“If you forgive men their transgressions, your heavenly Father will forgive you. But if you do not forgive men, neither will your Father forgive your transgressions.”-- Matthew 6:14-15
Surely we should forgive others. But what are we to make of the Father's not forgiving us?
If we do not forgive others, then we are clinging to our anger, clenching it in our hearts. In the Greek of today's Gospel, we find that the word for forgiveness is ἄφεσις ("aphesis"), a word derived from ἀφίημι ("aphiemi"), "to send away." This is akin to the idea of letting go, of remitting debts, of releasing.
To experience theosis--to be divinized into creatures capable of enjoying the blindingly bright Presence of God that constitutes Heaven, we must let go of our grudges.
In order for the hot air balloon to rise into the heavens, it must drop its ballast. In order for the prodigal to return home to his Father, he must first repent.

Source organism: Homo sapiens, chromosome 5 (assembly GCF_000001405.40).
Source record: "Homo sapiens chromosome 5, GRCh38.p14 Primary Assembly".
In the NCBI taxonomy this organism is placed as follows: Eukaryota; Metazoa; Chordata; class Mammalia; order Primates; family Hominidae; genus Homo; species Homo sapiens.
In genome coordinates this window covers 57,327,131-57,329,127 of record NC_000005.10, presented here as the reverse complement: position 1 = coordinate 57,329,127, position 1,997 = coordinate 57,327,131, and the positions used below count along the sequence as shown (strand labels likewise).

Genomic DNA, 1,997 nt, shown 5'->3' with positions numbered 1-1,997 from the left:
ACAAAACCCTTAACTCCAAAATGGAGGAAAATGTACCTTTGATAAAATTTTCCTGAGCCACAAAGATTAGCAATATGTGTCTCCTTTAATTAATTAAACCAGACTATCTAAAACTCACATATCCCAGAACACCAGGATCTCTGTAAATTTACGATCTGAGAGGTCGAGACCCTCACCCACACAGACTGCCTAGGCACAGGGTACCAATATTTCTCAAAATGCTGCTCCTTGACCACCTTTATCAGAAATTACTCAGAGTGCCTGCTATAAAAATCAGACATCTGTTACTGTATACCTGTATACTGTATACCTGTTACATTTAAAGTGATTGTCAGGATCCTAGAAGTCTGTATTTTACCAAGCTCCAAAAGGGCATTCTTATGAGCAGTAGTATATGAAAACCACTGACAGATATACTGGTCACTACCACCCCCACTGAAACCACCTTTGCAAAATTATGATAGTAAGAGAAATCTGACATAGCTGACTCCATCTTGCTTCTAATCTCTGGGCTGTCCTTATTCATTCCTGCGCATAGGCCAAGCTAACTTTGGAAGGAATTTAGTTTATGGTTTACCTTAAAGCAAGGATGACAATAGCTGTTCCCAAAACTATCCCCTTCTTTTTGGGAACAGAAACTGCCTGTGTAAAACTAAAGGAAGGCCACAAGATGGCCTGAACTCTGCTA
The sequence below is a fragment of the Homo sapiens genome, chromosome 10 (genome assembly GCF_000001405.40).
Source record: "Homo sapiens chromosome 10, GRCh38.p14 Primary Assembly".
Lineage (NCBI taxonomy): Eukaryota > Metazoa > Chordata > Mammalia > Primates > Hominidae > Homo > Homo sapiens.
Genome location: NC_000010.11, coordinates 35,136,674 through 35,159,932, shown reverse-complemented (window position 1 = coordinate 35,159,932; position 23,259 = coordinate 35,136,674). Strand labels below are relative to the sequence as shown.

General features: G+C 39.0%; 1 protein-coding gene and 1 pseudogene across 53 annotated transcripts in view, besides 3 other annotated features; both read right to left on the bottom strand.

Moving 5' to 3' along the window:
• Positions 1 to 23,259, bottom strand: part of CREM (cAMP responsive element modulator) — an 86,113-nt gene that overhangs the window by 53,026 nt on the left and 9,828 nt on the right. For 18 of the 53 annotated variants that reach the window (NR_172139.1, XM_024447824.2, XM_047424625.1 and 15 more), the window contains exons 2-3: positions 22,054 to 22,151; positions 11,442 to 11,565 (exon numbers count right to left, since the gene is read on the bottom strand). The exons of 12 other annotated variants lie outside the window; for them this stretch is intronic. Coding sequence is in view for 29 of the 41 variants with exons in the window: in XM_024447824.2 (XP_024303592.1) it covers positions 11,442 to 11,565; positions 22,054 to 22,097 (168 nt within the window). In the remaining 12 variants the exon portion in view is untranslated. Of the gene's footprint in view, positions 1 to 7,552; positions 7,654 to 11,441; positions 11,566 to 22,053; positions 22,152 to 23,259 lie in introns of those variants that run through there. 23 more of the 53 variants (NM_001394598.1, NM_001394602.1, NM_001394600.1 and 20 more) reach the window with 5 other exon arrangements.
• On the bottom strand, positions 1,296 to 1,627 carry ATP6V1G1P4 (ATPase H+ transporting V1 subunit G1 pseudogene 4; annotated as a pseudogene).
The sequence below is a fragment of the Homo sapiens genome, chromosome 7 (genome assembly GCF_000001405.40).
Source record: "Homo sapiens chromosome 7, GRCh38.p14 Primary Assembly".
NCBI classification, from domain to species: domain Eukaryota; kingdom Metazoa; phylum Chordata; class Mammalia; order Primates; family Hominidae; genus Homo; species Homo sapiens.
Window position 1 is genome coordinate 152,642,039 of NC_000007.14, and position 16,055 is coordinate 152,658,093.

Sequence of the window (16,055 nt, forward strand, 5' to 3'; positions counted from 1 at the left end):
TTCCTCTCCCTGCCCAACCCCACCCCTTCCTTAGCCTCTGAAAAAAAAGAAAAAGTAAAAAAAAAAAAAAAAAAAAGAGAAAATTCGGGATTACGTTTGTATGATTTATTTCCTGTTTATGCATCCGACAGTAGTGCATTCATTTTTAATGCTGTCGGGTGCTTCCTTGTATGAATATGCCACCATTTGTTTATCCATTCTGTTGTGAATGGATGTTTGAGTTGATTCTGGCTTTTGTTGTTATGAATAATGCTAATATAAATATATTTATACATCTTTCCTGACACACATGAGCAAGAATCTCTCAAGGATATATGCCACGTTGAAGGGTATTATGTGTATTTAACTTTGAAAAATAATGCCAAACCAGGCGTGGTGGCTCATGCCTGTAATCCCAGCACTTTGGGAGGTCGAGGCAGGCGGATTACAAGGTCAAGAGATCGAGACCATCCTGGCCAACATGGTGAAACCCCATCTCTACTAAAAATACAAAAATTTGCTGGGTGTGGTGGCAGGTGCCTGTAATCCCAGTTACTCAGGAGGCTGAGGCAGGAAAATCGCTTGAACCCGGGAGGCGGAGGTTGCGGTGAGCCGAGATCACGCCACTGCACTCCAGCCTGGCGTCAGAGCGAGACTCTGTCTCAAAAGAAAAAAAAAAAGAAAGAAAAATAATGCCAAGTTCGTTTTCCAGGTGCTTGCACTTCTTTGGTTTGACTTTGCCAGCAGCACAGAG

If we are to be free creatures, and not mere automatons, then God cannot "send away" the anger and self-will we cling to unless we let Him. If we will not unclench our fists from around our remembered slights, then God cannot send them away. In order for God to cast away our sins, we must loosen our grip on them, and let them drop from relaxed hands.
We are like the lion in the fable who insists on keeping the thorn in his paw. Instead, we should let go. Give something up for Lent--give up your grudges.
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